Puyallup: News

Homeless advocate’s legacy at New Hope Center to be reflected in new sign

Homeless advocate and local pastor Eric Renz died as a result of his injuries after being struck by a vehicle while riding his bike home from the center in November 2014.
Homeless advocate and local pastor Eric Renz died as a result of his injuries after being struck by a vehicle while riding his bike home from the center in November 2014. Staff file

A simple nametag with “Eric” emblazoned on it hangs on the wall at the New Hope Resource Center in Puyallup.

It stands as a memorial for homeless advocate and local pastor Eric Renz, who died as a result of his injuries after being struck by a vehicle while riding his bike home from the center in November 2014.

Renz was known to always greet guests of the center with a warm smile and always took a genuine interest in their lives.

“He was always so welcoming and always had a smile on his face,” said Phyllis Smith, a longtime fellow volunteer from Puyallup’s First Presbyterian and friend of Renz. “He welcomed everybody in.”

To continue that welcoming legacy that Renz left behind, the center is installing a sign and plaque out front to honor the longtime homeless advocate, using money left behind from Renz’s memorial.

When the center opened Nov. 1, Renz volunteered there four days a week, and volunteered with Freezing Nights for six years. While Renz was only able to volunteer with the center for a few weeks until he was struck Nov. 24, his memory lives on amongst volunteers, staff members and guests of the center.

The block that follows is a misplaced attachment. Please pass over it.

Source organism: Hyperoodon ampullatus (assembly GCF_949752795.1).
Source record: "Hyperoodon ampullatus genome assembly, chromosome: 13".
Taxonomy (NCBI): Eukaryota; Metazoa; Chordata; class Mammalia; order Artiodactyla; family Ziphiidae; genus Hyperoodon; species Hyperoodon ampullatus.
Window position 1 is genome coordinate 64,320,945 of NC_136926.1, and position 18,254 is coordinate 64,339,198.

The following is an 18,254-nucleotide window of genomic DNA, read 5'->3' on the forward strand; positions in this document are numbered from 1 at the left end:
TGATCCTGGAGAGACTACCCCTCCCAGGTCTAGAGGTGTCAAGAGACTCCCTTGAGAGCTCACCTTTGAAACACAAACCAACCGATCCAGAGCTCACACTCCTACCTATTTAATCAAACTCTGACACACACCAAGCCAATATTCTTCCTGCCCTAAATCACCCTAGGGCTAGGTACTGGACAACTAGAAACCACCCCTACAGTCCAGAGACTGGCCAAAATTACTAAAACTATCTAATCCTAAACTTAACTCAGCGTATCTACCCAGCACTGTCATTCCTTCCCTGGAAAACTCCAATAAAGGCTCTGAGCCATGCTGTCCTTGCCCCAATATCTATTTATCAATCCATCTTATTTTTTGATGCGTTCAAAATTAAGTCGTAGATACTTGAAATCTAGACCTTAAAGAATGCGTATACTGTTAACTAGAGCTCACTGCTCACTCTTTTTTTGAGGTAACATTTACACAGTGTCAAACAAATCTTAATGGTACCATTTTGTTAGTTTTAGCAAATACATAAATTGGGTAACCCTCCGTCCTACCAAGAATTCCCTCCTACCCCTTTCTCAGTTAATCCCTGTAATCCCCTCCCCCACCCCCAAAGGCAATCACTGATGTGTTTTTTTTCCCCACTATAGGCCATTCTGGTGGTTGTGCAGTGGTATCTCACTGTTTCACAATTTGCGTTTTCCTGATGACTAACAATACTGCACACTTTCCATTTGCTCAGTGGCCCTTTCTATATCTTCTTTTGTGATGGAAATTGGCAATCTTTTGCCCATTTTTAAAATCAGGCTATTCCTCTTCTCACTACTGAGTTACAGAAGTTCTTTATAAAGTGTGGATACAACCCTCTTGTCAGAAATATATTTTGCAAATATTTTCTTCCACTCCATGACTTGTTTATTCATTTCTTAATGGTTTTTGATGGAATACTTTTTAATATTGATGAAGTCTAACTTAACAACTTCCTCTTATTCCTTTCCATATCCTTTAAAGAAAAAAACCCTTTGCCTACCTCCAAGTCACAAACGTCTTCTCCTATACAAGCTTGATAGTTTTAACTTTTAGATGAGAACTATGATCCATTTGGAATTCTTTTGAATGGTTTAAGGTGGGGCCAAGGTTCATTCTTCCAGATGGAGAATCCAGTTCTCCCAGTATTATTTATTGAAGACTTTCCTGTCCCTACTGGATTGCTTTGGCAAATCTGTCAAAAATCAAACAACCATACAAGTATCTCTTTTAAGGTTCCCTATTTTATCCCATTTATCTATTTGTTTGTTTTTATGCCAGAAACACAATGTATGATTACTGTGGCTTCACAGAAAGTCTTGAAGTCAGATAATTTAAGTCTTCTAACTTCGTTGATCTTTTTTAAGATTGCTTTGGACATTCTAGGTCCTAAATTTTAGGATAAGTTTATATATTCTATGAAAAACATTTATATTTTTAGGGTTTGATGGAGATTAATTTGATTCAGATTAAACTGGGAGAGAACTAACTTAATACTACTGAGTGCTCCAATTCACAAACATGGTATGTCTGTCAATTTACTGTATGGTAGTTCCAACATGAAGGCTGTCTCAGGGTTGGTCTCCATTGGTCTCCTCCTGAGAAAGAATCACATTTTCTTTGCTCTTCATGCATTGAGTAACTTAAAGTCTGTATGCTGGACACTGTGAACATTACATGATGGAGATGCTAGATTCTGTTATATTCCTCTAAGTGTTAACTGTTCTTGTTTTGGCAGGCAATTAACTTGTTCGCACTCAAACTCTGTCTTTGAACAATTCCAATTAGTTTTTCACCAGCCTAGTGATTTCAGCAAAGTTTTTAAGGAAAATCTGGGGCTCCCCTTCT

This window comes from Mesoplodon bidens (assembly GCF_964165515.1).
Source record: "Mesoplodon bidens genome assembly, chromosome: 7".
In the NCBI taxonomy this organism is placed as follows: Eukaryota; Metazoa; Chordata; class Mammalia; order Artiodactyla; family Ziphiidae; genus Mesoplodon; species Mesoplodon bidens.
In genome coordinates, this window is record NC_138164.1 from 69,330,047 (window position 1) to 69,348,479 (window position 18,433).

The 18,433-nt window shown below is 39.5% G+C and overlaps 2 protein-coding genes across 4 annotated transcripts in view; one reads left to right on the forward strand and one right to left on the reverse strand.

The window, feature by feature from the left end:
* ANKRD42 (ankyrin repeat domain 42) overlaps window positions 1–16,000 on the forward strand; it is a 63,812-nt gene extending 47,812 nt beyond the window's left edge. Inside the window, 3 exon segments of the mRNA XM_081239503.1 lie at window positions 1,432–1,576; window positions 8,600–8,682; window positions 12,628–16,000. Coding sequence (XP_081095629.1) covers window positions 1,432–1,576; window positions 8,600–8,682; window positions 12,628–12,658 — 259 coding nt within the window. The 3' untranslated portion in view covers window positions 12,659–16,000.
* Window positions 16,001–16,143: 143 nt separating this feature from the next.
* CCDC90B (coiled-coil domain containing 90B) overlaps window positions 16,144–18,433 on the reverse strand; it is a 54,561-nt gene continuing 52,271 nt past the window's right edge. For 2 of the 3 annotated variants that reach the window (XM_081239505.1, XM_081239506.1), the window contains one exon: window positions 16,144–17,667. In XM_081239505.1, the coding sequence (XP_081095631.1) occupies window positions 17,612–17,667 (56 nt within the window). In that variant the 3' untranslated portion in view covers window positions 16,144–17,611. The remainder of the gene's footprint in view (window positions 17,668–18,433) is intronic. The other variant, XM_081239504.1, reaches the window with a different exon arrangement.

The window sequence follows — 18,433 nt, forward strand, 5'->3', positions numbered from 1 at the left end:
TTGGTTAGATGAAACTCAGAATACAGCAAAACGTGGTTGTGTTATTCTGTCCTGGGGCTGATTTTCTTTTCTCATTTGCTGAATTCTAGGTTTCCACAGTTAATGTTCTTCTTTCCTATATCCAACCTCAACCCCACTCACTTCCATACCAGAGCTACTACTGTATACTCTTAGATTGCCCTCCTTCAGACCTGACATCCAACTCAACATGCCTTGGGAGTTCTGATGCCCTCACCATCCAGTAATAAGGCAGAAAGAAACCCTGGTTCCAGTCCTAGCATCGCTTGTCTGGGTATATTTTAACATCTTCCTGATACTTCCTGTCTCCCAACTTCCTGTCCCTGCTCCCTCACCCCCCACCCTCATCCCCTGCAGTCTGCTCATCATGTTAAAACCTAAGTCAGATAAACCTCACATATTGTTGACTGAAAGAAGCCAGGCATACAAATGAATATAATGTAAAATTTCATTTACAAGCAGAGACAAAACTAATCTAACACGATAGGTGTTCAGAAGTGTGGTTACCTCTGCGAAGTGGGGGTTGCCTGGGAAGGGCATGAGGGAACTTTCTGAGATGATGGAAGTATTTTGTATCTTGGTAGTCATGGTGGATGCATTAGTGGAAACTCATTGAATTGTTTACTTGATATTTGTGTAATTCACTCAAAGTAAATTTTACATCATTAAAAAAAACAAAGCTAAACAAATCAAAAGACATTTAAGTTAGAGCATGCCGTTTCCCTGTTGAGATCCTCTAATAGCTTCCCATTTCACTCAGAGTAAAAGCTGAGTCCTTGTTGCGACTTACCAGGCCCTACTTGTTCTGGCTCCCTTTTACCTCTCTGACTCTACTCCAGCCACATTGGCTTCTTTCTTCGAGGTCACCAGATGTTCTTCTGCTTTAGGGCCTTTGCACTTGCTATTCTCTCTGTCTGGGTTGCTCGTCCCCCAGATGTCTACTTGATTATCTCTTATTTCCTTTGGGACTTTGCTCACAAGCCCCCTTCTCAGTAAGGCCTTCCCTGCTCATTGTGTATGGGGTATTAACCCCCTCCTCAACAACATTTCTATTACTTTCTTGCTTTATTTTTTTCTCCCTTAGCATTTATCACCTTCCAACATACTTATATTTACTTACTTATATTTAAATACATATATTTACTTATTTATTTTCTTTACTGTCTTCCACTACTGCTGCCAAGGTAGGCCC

According to Cheryl Borden, executive director of New Hope, a lot of Renz’s belongings were also left to the center.

“Everybody knew him because he worked in Freezing Nights,” Borden said. “He was part of the Homeless Coalition, and active in social justice.”

While the loss of Renz was irreplaceable for the center, officials from New Hope have used the money left to them as part of his memorial to set up a database to keep information on their guests — and replace the Domino’s Pizza sign out front.

“A new sign would be really expensive for the organization,” Smith said. “It’s over $1,000.”

The sign dedication is set for 6:30 p.m. Sept. 2 at New Hope, located at 414 Spring Street in Puyallup.

“He did a lot of good, and touched a lot of people,” Smith said.

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